Sponsored By
NovoCure Trial
Please Click On The Above Banner For More Details
Braintumor Website

Radiosurgery for Beginners

Last updated: 2/24/18

Radiosurgery is a medical technique that involves using precisely targeted beams of radiation to attack brain tumor cells. So, although the word "surgery" is part of its name, no sharp instruments are involved in these processes. The radiation damages the DNA of the targeted cells, which keeps them from dividing. This keeps the tumor from growing.

There are some important advantages when this technique is employed instead of traditional surgery:
A. Only local anesthesia is required, and the patient remains conscious during the treatment.

B. This means that often radiosurgery can be an outpatient procedure, meaning that no overnight hospital stay is necessary.

C. Because it is noninvasive and painless, patients are frequently able to return to their normal activities within a day or two.

D. Sometimes tumors are located in places inside the brain such that traditional surgery is impossible; in these cases radiosurgery may be the only way to get at the tumor.

E. Tumor cells are more sensitive to radiation than normal healthy cells, and this is one of the reasons radiosurgery is effective.

A good brief introduction to radiosurgery can be found on YouTube, at:

There are four kinds of radiosurgery:

  • Gamma Knife
    Multiple beams of radiation from three directions converge on the tumor site. This is all made possible by a computerized treatment plan created for each patient, to ensure that the full impact of the beams reaches the tumor only, while other surrounding parts of the brain get much smaller doses. The precise name for this approach is "Stereotactic Radiosurgery." For more information check out this 8-minute video on YouTube:
  • Linear Accelerator (Linac)
    These machines are not used only on the brain. They can also be used to treat tumors elsewhere in the body. And they are used to treat larger tumors. For more information check out this 8-minute video on YouTube:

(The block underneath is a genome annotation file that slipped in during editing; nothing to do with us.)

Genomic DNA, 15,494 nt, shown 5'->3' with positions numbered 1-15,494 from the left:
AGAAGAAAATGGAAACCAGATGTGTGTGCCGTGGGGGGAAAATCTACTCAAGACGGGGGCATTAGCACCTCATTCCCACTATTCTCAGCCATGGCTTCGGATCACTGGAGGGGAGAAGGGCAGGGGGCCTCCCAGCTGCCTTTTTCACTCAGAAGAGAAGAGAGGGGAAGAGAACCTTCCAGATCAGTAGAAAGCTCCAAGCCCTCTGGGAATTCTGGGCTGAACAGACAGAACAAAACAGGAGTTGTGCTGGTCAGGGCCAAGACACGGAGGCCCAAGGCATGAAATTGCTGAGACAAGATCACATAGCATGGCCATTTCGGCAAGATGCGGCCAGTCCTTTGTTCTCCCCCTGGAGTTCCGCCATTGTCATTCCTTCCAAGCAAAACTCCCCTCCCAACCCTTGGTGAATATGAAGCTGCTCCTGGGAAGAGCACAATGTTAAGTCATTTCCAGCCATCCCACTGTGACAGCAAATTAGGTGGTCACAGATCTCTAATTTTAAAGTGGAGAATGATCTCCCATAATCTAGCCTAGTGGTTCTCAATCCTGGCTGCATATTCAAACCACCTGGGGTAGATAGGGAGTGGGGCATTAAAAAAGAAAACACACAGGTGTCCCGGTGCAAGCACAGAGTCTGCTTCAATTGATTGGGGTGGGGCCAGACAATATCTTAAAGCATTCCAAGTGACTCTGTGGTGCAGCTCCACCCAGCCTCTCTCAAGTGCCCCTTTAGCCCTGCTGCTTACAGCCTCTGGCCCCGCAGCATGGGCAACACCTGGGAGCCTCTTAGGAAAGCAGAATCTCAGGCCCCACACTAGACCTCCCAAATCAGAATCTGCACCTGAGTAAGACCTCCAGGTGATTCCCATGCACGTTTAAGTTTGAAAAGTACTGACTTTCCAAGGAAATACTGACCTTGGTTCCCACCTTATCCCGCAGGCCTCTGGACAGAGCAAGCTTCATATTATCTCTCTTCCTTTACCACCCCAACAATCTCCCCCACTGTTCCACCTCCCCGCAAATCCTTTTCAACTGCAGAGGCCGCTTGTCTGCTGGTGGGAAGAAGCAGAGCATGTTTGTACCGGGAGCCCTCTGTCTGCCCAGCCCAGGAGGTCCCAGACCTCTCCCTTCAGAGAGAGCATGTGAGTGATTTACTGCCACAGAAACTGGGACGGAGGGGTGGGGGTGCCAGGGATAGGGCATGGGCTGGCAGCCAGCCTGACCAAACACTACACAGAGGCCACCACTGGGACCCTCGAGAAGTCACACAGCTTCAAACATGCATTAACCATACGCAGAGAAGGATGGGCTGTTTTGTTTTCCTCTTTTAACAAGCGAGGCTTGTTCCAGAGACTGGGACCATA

Please note that CyberKnife is the brand name for a specialized radiation delivery system based on Linac. The main difference is that the linear accelerator is mounted on a robotic arm, and this offers more flexibility in how the radiation beam can be delivered. For example the machine can be moved around the patient's head to deliver radiation to the tumor from many different angles, while healthy brain cells get a minimal amount of radiation, as the machine moves around the patient's head.

  • Intensity Modulated Radiation Therapy (IMRT)
    This is an advanced type of photon (X-ray) therapy that was originally used in prostate surgery, but also now is used to treat brain tumors. It uses special software to control a linear accelerator so that the dose of radiation delivered is based on the tumor's size, shape and location. This allows higher doses of radiation to be delivered to tumor cells while reducing radiation exposure to healthy tissue.

  • Particle Beam Therapy (also called Proton Radiotherapy)
    Other types of radiosurgery use photons, while this newer technology uses protons. For more information check out this 3-minute video on YouTube:

Single-dose RadioSurgery (SRS) typically delivers the whole dose of radiation in a single session, although the dose may sometimes be repeated, when necessary.